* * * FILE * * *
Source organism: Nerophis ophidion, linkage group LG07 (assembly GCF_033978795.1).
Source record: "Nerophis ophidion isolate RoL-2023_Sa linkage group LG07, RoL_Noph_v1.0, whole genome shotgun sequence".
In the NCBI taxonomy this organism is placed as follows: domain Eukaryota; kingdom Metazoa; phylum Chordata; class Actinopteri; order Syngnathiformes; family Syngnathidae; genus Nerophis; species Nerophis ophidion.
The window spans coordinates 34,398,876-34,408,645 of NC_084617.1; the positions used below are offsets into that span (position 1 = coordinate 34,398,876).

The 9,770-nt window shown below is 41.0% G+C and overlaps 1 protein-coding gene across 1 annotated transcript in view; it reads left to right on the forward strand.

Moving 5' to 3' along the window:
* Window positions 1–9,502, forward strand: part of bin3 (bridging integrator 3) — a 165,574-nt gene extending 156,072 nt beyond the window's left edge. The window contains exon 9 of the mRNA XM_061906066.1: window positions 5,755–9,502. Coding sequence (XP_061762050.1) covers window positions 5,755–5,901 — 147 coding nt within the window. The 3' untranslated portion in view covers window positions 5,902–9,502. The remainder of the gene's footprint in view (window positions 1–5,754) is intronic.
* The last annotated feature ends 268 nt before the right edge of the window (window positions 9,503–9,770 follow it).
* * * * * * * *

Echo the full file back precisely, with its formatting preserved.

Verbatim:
Source organism: Nerophis ophidion, linkage group LG07 (assembly GCF_033978795.1).
Source record: "Nerophis ophidion isolate RoL-2023_Sa linkage group LG07, RoL_Noph_v1.0, whole genome shotgun sequence".
In the NCBI taxonomy this organism is placed as follows: domain Eukaryota; kingdom Metazoa; phylum Chordata; class Actinopteri; order Syngnathiformes; family Syngnathidae; genus Nerophis; species Nerophis ophidion.
The window spans coordinates 34,398,876-34,408,645 of NC_084617.1; the positions used below are offsets into that span (position 1 = coordinate 34,398,876).

The 9,770-nt window shown below is 41.0% G+C and overlaps 1 protein-coding gene across 1 annotated transcript in view; it reads left to right on the forward strand.

Moving 5' to 3' along the window:
* Window positions 1–9,502, forward strand: part of bin3 (bridging integrator 3) — a 165,574-nt gene extending 156,072 nt beyond the window's left edge. The window contains exon 9 of the mRNA XM_061906066.1: window positions 5,755–9,502. Coding sequence (XP_061762050.1) covers window positions 5,755–5,901 — 147 coding nt within the window. The 3' untranslated portion in view covers window positions 5,902–9,502. The remainder of the gene's footprint in view (window positions 1–5,754) is intronic.
* The last annotated feature ends 268 nt before the right edge of the window (window positions 9,503–9,770 follow it).